46 Pages Posted: 10 Sep 2009
Date Written: September, 10 2009
The presidential primary system is plagued by states jockeying to hold primaries and caucuses as early as possible. While the trend of racing to vote is not new, it has increased alarmingly. In 2008, more than half the states held contests by the first week of February. This free-for-all hurts the democratic process by encouraging uninformed voting, emphasizing the role of money in campaigns, and pressing candidates to rely on sound-bite campaigning. Because the presidential nomination is one of the most important decisions left to voters in the United States, this problem is well-recognized. It is also widely misunderstood. This article casts the problem in a different light, demonstrating that frontloading of the nomination process is a classic tragedy of the commons. Recognizing the problem as a commons dilemma provides a powerful explanation for the trend toward earlier primaries and, more importantly, provides insights into how best to reform the nomination system.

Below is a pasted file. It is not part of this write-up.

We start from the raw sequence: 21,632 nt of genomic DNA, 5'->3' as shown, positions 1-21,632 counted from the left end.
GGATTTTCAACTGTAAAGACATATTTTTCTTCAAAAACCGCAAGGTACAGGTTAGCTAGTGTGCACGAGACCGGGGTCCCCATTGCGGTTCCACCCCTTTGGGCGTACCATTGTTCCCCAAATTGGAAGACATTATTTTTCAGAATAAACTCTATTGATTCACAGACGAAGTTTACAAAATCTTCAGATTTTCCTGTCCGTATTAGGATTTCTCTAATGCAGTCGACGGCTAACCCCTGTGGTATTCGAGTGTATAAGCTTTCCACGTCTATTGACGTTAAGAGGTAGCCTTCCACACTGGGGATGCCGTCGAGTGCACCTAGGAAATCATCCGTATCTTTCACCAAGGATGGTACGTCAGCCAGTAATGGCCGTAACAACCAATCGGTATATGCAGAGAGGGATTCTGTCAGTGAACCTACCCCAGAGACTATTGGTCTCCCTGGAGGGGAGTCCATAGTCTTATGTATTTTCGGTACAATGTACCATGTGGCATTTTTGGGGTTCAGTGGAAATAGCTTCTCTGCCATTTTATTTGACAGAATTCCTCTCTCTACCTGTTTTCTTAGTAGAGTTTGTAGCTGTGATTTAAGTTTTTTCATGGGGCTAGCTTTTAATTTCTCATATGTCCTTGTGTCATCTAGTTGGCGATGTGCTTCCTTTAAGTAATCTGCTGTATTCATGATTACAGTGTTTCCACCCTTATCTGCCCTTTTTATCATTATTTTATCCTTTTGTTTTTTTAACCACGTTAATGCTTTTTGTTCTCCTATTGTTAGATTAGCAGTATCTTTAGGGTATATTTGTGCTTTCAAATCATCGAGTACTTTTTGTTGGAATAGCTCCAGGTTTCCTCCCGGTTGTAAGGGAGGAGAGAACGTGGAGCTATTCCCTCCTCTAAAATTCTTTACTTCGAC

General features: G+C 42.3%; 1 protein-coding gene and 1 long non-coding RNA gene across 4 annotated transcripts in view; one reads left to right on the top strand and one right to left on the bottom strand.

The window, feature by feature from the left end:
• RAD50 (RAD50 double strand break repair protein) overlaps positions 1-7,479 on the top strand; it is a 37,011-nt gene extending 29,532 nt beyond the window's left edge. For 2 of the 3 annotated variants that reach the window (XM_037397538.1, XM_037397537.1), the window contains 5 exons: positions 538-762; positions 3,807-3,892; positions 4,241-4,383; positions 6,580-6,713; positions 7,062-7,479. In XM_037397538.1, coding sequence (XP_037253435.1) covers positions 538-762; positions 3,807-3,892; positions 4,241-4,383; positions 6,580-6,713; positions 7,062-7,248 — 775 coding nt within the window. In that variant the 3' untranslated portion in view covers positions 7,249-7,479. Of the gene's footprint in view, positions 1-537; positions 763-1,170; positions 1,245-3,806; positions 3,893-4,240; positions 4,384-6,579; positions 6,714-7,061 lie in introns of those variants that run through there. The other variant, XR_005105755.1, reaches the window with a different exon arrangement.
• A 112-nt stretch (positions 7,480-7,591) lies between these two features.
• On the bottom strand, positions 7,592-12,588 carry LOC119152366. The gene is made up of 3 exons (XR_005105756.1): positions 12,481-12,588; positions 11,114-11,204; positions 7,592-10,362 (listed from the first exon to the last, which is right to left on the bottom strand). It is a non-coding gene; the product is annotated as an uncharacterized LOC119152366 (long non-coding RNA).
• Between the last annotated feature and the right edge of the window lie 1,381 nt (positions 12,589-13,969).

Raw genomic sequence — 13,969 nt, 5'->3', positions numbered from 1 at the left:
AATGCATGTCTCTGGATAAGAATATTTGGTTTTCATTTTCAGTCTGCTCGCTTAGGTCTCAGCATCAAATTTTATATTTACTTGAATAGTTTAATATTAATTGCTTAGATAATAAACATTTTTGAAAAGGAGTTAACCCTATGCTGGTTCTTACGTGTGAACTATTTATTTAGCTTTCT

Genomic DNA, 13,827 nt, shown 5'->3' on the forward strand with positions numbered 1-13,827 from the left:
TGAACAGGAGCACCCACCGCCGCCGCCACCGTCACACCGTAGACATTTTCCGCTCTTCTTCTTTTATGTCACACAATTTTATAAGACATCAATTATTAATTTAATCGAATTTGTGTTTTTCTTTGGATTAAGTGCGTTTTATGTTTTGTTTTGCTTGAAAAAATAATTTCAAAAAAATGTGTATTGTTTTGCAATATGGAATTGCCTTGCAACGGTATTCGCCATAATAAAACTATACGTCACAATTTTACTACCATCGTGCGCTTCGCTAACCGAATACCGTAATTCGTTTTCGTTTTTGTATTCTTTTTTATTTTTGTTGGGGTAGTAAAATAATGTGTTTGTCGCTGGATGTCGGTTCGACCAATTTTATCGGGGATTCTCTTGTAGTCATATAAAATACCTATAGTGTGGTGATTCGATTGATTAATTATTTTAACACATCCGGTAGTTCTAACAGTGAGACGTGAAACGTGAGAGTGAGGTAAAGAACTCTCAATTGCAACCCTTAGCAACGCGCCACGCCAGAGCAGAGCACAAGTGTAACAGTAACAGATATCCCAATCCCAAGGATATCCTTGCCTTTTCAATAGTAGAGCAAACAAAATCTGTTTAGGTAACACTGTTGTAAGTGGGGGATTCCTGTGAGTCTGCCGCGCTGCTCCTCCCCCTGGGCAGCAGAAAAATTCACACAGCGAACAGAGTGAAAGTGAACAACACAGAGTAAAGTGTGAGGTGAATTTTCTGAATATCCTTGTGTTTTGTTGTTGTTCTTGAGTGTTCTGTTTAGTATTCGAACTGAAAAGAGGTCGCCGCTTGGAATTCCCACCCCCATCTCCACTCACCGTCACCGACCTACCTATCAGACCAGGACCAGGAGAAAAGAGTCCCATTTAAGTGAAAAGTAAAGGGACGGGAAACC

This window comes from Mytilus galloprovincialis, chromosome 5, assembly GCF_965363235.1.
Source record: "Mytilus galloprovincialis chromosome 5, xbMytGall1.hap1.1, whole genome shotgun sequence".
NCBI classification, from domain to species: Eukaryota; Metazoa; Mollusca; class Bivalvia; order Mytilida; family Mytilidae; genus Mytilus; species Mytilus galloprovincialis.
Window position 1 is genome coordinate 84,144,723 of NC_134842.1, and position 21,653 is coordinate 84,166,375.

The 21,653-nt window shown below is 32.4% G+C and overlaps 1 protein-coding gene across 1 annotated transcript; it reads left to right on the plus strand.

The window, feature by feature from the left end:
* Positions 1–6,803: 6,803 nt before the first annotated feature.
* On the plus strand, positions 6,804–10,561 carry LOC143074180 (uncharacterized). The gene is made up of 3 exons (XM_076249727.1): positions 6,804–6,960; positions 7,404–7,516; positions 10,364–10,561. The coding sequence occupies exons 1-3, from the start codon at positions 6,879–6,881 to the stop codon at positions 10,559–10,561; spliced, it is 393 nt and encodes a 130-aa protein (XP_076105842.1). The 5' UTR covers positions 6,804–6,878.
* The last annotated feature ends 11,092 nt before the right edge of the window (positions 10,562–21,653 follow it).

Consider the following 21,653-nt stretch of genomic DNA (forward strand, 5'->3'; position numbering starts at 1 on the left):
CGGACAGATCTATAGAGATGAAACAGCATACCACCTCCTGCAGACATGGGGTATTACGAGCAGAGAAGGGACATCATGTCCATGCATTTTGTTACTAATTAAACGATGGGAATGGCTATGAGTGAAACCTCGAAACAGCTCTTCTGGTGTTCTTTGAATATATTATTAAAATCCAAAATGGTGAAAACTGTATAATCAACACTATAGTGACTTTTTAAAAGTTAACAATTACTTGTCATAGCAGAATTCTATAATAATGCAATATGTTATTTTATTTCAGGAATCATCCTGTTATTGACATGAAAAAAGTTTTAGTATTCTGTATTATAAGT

Keywords: Frontloading, presidential primary, commons, common-pool resources, tragedy of the commons
Suggested Citation: Suggested Citation
Daniels, Brigham, Governing the Presidential Nomination Commons (September, 10 2009). Tulane Law Review, Vol. 84, 2010. Available at SSRN: https://ssrn.com/abstract=1471419